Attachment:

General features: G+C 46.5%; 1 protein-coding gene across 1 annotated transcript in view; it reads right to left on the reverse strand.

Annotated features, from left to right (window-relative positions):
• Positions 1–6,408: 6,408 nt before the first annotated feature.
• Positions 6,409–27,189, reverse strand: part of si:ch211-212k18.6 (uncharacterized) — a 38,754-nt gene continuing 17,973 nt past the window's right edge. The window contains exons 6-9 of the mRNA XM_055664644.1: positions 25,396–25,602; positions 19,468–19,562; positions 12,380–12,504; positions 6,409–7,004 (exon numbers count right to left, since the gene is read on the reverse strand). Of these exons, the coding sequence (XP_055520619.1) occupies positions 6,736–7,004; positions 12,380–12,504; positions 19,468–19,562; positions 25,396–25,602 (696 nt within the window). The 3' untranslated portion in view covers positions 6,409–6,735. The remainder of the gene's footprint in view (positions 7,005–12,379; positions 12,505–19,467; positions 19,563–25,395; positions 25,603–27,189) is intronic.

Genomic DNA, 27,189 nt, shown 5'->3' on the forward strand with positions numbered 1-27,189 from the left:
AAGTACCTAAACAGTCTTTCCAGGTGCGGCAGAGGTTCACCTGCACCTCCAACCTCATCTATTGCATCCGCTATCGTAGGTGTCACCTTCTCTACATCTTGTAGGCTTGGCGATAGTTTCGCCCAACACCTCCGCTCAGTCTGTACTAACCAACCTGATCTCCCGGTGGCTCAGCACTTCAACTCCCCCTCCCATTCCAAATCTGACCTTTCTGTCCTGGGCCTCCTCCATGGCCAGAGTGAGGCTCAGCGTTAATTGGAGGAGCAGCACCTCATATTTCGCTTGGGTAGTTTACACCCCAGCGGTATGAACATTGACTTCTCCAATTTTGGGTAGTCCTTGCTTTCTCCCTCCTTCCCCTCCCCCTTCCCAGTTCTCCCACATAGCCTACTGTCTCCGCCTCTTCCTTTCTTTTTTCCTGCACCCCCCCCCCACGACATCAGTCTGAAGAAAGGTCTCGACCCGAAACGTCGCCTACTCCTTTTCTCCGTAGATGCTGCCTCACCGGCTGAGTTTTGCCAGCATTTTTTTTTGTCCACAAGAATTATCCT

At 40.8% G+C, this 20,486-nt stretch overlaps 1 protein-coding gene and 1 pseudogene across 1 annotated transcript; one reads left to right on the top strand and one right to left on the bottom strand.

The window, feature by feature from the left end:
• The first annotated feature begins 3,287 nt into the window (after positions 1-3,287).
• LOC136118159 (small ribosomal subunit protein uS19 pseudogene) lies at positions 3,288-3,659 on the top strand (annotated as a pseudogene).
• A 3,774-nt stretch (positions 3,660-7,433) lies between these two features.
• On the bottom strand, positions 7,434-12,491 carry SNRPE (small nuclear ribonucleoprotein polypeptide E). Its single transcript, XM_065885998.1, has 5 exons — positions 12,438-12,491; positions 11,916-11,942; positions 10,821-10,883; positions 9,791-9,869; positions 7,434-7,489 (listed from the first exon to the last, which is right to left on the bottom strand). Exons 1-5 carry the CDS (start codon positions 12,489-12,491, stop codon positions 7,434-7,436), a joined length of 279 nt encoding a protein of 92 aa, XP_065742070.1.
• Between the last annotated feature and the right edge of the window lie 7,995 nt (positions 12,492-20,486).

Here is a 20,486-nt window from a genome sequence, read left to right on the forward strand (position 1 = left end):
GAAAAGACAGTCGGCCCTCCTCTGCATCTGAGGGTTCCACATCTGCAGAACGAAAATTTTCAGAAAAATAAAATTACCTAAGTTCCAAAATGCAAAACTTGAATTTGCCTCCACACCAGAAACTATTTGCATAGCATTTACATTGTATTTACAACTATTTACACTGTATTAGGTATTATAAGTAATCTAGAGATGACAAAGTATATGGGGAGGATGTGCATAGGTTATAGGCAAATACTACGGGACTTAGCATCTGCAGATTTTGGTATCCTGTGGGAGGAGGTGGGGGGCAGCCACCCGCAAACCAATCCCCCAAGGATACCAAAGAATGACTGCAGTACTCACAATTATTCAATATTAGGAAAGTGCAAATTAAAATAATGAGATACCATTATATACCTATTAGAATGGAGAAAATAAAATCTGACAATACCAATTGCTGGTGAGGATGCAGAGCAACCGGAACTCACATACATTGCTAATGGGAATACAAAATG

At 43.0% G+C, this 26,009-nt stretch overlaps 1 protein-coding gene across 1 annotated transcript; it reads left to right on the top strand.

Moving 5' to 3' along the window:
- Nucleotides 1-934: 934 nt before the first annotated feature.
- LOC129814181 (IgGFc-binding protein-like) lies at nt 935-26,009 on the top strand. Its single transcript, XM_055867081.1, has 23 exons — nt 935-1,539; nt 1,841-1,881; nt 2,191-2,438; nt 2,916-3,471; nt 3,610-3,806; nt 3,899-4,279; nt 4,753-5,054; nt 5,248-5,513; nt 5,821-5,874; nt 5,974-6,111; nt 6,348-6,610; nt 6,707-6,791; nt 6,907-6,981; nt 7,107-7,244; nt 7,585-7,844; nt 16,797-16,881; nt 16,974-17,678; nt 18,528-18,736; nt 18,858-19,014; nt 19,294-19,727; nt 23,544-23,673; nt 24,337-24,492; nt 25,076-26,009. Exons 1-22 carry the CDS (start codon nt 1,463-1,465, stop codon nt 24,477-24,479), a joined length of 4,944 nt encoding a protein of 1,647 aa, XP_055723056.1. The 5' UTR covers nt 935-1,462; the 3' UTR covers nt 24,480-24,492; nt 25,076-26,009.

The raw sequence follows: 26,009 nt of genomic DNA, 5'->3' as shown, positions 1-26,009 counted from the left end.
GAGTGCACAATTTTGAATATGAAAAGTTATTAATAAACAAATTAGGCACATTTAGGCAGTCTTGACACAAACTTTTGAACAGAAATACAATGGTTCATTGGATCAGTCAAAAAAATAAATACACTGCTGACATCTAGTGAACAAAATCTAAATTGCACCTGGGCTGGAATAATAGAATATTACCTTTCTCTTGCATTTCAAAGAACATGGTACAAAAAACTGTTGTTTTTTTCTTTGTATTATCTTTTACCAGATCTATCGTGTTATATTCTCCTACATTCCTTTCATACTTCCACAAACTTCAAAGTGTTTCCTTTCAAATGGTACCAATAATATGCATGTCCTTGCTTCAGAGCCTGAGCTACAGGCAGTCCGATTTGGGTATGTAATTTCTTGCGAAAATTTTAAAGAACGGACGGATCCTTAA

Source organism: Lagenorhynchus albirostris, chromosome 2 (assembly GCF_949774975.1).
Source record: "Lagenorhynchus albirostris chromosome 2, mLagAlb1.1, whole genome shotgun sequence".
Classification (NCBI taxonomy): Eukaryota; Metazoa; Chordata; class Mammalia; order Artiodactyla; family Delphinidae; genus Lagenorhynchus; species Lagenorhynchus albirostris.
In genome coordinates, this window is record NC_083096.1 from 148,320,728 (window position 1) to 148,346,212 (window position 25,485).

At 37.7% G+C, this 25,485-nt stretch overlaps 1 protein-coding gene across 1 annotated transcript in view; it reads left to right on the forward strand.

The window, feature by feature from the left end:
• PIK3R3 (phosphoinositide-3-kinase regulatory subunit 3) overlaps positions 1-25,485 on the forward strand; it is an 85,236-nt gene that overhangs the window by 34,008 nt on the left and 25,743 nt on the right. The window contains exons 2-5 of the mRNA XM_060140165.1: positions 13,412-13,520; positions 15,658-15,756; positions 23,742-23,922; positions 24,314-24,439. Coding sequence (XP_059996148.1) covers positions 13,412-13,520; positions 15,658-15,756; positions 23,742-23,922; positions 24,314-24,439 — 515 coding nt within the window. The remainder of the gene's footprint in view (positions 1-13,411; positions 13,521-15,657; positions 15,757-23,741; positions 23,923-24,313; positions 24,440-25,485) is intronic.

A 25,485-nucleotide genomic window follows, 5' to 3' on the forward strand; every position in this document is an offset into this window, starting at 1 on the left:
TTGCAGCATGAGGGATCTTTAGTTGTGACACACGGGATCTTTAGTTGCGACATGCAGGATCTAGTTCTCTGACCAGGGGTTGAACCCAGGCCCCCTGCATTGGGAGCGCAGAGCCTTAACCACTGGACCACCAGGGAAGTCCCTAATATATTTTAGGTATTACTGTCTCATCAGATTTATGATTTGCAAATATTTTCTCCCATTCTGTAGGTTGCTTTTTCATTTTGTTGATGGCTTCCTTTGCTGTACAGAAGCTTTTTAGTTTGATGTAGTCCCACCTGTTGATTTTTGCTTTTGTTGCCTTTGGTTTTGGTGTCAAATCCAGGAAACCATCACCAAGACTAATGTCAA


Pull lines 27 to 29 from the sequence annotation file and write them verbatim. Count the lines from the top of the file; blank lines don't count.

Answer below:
The window, feature by feature from the left end:
• PIK3R3 (phosphoinositide-3-kinase regulatory subunit 3) overlaps positions 1-25,485 on the forward strand; it is an 85,236-nt gene that overhangs the window by 34,008 nt on the left and 25,743 nt on the right. The window contains exons 2-5 of the mRNA XM_060140165.1: positions 13,412-13,520; positions 15,658-15,756; positions 23,742-23,922; positions 24,314-24,439. Coding sequence (XP_059996148.1) covers positions 13,412-13,520; positions 15,658-15,756; positions 23,742-23,922; positions 24,314-24,439 — 515 coding nt within the window. The remainder of the gene's footprint in view (positions 1-13,411; positions 13,521-15,657; positions 15,757-23,741; positions 23,923-24,313; positions 24,440-25,485) is intronic.

A 25,485-nucleotide genomic window follows, 5' to 3' on the forward strand; every position in this document is an offset into this window, starting at 1 on the left: